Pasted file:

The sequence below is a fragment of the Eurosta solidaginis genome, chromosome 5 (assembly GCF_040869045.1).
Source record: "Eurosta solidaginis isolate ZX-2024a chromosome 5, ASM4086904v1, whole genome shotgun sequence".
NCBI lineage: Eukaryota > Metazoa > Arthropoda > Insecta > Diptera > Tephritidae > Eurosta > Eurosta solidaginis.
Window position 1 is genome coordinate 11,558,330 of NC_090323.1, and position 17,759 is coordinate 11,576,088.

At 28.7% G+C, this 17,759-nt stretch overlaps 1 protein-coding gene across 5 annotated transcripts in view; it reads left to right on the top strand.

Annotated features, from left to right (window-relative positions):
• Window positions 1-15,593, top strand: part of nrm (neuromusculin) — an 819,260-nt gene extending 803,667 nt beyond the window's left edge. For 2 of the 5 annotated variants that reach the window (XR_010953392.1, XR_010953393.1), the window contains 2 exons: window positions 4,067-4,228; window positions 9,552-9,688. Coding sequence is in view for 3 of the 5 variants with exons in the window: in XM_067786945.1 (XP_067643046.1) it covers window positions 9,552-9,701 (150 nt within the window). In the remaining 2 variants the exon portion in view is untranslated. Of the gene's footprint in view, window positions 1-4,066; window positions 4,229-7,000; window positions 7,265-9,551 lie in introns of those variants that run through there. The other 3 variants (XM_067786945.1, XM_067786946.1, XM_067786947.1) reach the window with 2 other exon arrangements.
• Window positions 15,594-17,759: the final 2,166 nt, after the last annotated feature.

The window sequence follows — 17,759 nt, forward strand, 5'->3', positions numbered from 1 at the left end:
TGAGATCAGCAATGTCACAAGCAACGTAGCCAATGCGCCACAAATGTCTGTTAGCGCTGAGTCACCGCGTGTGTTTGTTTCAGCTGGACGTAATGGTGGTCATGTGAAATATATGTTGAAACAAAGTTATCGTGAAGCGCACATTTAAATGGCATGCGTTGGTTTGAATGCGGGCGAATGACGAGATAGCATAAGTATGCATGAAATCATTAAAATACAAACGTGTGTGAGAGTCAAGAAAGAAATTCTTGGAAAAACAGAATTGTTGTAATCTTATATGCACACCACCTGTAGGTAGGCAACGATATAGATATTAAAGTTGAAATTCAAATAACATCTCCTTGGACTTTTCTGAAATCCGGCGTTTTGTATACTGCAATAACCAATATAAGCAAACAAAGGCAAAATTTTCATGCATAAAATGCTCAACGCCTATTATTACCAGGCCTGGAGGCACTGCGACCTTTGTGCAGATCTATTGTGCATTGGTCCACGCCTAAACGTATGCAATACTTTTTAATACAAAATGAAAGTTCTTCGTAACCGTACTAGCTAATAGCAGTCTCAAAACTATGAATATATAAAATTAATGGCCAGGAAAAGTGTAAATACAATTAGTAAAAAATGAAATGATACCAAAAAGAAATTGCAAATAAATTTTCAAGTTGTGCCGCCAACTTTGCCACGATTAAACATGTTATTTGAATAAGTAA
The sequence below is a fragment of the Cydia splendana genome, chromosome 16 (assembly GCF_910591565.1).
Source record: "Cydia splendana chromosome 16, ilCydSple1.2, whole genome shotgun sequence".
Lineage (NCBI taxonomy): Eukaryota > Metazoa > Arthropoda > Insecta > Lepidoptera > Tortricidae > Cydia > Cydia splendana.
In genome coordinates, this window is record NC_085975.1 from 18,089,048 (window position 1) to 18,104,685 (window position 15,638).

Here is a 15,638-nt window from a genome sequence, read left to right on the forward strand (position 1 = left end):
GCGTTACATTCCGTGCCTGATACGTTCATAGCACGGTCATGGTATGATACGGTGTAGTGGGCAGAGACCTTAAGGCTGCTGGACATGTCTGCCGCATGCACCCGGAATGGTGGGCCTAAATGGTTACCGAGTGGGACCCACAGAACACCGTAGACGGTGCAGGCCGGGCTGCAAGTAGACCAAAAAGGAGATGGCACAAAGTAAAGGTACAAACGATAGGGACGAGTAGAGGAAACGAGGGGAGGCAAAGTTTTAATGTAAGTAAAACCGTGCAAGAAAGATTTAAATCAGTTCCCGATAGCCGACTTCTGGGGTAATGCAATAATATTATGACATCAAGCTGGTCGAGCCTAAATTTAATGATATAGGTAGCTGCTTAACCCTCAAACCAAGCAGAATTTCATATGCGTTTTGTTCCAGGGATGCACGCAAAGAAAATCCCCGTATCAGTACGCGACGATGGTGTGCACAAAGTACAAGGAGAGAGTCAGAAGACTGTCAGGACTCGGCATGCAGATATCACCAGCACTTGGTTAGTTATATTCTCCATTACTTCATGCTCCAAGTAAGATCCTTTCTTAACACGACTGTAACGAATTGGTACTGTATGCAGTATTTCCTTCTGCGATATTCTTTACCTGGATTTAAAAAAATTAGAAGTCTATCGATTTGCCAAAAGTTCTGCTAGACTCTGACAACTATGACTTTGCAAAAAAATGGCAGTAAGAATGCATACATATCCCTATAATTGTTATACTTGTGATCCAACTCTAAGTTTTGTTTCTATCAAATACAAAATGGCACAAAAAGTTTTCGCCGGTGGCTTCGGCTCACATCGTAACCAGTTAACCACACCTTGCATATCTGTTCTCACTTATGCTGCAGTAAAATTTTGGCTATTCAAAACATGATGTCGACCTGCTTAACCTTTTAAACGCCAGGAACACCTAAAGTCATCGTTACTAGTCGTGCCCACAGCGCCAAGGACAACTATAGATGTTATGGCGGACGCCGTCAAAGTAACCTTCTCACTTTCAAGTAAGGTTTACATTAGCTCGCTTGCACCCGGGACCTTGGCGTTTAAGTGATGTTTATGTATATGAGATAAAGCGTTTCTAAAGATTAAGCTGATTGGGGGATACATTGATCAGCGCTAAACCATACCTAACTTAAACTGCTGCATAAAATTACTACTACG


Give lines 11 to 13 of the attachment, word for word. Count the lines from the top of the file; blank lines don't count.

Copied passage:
The sequence below is a fragment of the Cydia splendana genome, chromosome 16 (assembly GCF_910591565.1).
Source record: "Cydia splendana chromosome 16, ilCydSple1.2, whole genome shotgun sequence".
Lineage (NCBI taxonomy): Eukaryota > Metazoa > Arthropoda > Insecta > Lepidoptera > Tortricidae > Cydia > Cydia splendana.